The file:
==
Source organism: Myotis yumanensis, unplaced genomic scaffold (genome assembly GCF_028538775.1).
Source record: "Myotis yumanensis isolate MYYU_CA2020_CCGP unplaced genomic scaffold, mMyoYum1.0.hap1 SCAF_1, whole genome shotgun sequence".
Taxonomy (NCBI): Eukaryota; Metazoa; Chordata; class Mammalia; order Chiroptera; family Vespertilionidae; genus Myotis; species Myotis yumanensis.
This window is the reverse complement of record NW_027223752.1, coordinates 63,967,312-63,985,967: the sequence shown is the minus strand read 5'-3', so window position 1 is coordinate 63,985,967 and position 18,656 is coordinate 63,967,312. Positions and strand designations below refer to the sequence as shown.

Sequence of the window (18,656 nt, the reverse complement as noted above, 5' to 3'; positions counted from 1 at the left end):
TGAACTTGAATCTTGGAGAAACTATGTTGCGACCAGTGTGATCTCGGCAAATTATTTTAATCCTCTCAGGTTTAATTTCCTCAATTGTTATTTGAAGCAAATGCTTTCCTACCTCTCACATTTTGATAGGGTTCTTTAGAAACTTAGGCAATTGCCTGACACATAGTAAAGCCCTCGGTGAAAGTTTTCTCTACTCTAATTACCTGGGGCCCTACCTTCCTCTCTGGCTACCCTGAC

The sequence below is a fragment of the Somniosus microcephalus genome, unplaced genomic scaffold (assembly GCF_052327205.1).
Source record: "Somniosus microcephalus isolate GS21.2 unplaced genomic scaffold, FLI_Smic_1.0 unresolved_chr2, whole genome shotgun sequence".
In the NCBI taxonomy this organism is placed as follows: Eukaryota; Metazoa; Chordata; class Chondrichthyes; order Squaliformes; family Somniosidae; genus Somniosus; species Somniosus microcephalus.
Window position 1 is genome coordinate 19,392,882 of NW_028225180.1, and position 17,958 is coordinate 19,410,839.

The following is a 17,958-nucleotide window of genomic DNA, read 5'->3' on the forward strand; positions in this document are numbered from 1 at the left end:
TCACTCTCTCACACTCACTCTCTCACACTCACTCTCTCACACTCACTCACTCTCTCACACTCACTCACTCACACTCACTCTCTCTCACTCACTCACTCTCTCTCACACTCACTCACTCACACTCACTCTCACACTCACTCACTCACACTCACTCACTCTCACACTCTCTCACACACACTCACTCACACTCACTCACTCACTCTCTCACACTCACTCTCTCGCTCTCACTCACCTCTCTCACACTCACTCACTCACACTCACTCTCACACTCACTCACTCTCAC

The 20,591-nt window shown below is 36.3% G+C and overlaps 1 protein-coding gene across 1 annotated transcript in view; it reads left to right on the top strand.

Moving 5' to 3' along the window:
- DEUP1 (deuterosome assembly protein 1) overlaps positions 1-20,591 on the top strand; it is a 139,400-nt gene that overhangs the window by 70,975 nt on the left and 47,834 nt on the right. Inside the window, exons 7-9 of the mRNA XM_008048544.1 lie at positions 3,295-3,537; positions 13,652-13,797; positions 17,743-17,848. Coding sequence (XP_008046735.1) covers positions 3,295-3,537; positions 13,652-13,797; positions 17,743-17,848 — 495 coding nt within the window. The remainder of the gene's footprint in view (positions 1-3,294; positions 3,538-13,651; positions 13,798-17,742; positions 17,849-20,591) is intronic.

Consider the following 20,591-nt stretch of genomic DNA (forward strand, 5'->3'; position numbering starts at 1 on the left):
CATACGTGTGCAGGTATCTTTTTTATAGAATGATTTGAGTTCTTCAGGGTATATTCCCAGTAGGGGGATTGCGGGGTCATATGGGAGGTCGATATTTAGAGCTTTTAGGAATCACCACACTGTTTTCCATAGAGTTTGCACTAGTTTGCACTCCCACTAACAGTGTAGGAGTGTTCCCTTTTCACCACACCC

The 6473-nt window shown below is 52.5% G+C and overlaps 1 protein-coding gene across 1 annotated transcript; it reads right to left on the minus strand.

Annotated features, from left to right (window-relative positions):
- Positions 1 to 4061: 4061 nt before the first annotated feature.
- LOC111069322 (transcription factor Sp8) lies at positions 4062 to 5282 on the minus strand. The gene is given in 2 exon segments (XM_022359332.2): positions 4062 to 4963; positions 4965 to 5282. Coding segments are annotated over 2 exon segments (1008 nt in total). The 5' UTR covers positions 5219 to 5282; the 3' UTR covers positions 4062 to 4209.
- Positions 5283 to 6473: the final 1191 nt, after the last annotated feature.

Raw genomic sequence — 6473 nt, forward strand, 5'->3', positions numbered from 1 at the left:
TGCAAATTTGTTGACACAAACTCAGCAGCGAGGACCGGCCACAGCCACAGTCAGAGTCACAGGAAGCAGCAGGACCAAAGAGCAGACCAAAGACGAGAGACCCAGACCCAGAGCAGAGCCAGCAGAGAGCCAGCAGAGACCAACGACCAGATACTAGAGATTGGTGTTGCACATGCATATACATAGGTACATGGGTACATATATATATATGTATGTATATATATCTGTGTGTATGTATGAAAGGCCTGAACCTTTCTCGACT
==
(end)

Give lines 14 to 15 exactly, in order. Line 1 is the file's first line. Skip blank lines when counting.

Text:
Moving 5' to 3' along the window:
- DEUP1 (deuterosome assembly protein 1) overlaps positions 1-20,591 on the top strand; it is a 139,400-nt gene that overhangs the window by 70,975 nt on the left and 47,834 nt on the right. Inside the window, exons 7-9 of the mRNA XM_008048544.1 lie at positions 3,295-3,537; positions 13,652-13,797; positions 17,743-17,848. Coding sequence (XP_008046735.1) covers positions 3,295-3,537; positions 13,652-13,797; positions 17,743-17,848 — 495 coding nt within the window. The remainder of the gene's footprint in view (positions 1-3,294; positions 3,538-13,651; positions 13,798-17,742; positions 17,849-20,591) is intronic.